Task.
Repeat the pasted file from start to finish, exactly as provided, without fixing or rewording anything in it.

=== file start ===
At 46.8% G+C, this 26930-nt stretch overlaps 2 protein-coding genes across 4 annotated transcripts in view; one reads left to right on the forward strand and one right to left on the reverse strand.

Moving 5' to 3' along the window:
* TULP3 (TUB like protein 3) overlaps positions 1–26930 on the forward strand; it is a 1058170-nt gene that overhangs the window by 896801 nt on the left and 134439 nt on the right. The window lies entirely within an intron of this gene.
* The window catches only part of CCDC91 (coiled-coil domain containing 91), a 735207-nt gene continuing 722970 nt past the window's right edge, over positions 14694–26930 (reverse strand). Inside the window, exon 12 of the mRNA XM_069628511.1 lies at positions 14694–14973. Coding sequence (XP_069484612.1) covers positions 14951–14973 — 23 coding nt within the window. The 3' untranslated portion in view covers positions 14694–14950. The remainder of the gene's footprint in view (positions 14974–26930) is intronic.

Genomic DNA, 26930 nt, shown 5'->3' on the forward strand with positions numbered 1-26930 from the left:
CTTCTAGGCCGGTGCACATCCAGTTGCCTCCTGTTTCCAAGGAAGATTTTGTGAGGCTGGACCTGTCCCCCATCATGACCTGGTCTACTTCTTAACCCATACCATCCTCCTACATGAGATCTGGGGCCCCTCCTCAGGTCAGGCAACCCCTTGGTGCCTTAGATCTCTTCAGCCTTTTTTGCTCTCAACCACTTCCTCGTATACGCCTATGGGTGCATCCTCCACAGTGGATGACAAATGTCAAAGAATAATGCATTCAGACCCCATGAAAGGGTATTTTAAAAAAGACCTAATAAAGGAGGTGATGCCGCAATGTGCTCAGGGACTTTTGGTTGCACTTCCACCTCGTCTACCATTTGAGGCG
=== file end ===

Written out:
At 46.8% G+C, this 26930-nt stretch overlaps 2 protein-coding genes across 4 annotated transcripts in view; one reads left to right on the forward strand and one right to left on the reverse strand.

Moving 5' to 3' along the window:
* TULP3 (TUB like protein 3) overlaps positions 1–26930 on the forward strand; it is a 1058170-nt gene that overhangs the window by 896801 nt on the left and 134439 nt on the right. The window lies entirely within an intron of this gene.
* The window catches only part of CCDC91 (coiled-coil domain containing 91), a 735207-nt gene continuing 722970 nt past the window's right edge, over positions 14694–26930 (reverse strand). Inside the window, exon 12 of the mRNA XM_069628511.1 lies at positions 14694–14973. Coding sequence (XP_069484612.1) covers positions 14951–14973 — 23 coding nt within the window. The 3' untranslated portion in view covers positions 14694–14950. The remainder of the gene's footprint in view (positions 14974–26930) is intronic.

Genomic DNA, 26930 nt, shown 5'->3' on the forward strand with positions numbered 1-26930 from the left:
CTTCTAGGCCGGTGCACATCCAGTTGCCTCCTGTTTCCAAGGAAGATTTTGTGAGGCTGGACCTGTCCCCCATCATGACCTGGTCTACTTCTTAACCCATACCATCCTCCTACATGAGATCTGGGGCCCCTCCTCAGGTCAGGCAACCCCTTGGTGCCTTAGATCTCTTCAGCCTTTTTTGCTCTCAACCACTTCCTCGTATACGCCTATGGGTGCATCCTCCACAGTGGATGACAAATGTCAAAGAATAATGCATTCAGACCCCATGAAAGGGTATTTTAAAAAAGACCTAATAAAGGAGGTGATGCCGCAATGTGCTCAGGGACTTTTGGTTGCACTTCCACCTCGTCTACCATTTGAGGCG